Wednesday, June 6, 2012

Why We Love Fiction, Even Though Withdrawal Lies at the End

Sherlock Holmes. Tyrion Lannister. Harvey Specter. Sheldon Cooper.  Each of these is a fictional character who has recently triggered in me a bout of sulkiness simply because I've watched all of the aired episodes of the tv shows they're from.  An embarrassingly large chunk of the past couple of weeks has gone into what I like to call "fiction withdrawal" because of these non-people.  Every time I complete an epic piece of fiction, I look something like this:



This includes tv serials, novels, and sometimes movies if they're good enough to suck me in completely for two hours.  (Note: this is not unlike what happens when I discover that I've run out of coffee.)

So, why is it that we enjoy fiction so much?  I know that a lot of people (including yours truly) like the feel of 'escaping' into a story and imagining themselves in the position of a character because they feel they can relate to the characters, but I wondered if enjoying fiction goes deeper than that.  It turns out that it just might.

One theory is that if the telling of stories was not beneficial to evolution, the enjoyment of fiction would have been siphoned off a long time ago.  Stories are simulators that train our brains to be flexible and creative, traits that are both essential for progress and development.  This is a theory I can readily believe, especially for that of written fiction.  Reading, as I've posted before, requires more brain power than that of watching tv.

Another theory is that when we indulge in fiction, we are not really 'escaping' from life but to life.  Stories promise solutions to the conflicts that lie at the heart of them. The process of moving from conflict to resolution is like an echo of the processes in our own lives.  Experiencing situations that are out of our own realms of possibilities through fictional characters is enjoyable, yes.  But the theory claims that we sharpen our awareness of life because of the journey of emotions good fiction takes us on as well.  And, apparently, this sharpening of awareness gives us the ability to make logical decisions.  I suppose I can understand where the theory comes from in some sense, but I also think that obtaining a distorted view of the world is a risk if people cannot distinguish between fact and fiction.  I  have to read more about this to understand it.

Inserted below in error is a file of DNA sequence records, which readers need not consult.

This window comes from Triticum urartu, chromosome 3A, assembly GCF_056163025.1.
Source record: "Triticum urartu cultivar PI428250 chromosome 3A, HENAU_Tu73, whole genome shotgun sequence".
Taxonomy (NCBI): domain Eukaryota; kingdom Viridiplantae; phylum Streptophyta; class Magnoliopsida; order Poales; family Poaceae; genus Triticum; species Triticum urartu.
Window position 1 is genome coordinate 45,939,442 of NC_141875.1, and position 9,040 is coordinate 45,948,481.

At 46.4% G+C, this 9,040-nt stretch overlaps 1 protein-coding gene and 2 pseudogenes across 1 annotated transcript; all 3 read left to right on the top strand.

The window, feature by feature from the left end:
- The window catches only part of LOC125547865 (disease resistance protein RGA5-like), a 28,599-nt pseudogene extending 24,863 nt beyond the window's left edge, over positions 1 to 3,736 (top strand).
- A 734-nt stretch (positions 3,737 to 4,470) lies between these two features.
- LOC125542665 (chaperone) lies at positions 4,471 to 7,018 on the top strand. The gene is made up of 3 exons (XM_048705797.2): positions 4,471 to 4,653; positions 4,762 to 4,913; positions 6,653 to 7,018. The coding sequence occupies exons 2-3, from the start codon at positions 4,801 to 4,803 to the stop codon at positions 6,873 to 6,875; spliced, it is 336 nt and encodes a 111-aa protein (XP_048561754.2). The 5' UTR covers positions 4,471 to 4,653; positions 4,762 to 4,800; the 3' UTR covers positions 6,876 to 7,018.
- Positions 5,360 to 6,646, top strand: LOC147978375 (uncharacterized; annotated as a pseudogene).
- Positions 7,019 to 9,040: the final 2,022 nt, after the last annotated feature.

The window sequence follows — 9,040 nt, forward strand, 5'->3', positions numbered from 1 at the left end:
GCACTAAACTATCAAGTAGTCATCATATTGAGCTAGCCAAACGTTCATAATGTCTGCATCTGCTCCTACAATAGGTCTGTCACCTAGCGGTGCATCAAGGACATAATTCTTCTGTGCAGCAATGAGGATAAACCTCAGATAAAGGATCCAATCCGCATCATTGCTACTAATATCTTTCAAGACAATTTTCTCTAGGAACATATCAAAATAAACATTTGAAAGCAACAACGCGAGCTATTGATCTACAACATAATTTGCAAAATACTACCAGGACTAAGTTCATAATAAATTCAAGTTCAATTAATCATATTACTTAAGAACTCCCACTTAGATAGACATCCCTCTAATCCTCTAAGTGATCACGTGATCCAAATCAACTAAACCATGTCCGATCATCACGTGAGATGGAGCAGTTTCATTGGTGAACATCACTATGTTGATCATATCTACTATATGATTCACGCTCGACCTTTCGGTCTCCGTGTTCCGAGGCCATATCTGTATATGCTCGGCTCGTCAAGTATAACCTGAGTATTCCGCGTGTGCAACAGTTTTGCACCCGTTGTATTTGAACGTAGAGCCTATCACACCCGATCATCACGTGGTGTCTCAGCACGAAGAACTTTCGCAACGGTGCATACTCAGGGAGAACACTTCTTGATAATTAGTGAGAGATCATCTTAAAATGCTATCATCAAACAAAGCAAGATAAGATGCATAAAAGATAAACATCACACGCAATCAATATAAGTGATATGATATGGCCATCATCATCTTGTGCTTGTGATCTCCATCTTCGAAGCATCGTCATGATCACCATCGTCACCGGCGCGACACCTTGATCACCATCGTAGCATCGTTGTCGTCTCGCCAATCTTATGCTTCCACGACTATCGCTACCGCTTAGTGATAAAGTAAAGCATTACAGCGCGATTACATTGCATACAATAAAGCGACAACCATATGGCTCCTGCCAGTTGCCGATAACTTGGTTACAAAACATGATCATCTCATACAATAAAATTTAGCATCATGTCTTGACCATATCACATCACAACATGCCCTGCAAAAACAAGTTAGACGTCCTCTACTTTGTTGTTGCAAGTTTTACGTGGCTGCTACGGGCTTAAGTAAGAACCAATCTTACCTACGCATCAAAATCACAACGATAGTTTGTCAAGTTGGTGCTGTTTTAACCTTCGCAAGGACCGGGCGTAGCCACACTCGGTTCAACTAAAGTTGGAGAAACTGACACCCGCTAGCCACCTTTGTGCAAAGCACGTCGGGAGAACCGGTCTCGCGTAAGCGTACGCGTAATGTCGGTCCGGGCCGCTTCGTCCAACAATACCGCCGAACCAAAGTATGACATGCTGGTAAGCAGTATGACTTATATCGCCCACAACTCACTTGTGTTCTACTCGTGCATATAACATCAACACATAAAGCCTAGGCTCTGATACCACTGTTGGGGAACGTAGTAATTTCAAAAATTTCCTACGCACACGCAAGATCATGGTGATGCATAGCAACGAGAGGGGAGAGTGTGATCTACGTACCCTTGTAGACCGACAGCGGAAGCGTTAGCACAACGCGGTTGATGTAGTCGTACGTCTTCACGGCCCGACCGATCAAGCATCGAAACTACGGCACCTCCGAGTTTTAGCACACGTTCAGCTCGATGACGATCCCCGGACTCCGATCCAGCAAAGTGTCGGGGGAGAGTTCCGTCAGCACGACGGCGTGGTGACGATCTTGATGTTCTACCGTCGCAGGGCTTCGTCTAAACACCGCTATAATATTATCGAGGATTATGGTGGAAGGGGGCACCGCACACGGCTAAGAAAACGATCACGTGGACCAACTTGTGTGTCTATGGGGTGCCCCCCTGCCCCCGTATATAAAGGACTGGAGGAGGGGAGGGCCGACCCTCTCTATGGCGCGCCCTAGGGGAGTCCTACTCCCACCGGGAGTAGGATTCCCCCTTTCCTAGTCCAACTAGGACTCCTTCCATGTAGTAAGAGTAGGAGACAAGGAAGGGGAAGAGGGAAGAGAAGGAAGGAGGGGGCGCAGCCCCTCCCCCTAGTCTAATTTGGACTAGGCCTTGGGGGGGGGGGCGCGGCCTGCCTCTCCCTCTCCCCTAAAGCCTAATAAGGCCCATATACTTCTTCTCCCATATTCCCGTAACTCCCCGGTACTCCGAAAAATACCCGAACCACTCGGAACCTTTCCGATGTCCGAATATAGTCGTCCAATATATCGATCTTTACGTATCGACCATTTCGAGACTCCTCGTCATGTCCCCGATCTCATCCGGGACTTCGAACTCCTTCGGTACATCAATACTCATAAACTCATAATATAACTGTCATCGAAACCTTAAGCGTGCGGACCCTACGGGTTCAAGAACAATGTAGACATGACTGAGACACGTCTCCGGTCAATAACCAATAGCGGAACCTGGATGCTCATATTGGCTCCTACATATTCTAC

Prof. Lisa Zunshine is a name that kept popping up when I looked up the research undertaken in this direction.  Her website has a number of interesting materials on the links between cognitive science and fiction.  If you're intrigued, definitely check it out.  A couple of other articles that you might like are: Why Do We Enjoy Fiction Anyway? and Next Best Thing in English: Knowing They Know That You Know.

Understanding why we enjoy fiction in various forms would provide us with insight into how our brains work.  I'd even be interested in a study that addresses why some people are more inclined to certain genres than others.  

But no matter what the reasons are, I know that as of right now, I wish I could curl up into a ball and weep for the loss of the fictional 'friends' I made over the past two weeks, or else travel to the future when new episodes are aired.

Which characters and stories have you recently encountered that set you spiraling down the dark hole of withdrawal?

2 comments:

  1. Sorry !! I didn't understand meaning of "Withdrawal Lies at the End".
    I think taste change with time... I used to like Fiction... but nowadays I like documentaries :)

    ReplyDelete
  2. Ah, I use 'withdrawal' in this sense: http://en.wikipedia.org/wiki/Withdrawal

    And, yeah, people's tastes do change. I read a lot more non-fiction these days than I used to, but I still enjoy all sorts of fiction.

    ReplyDelete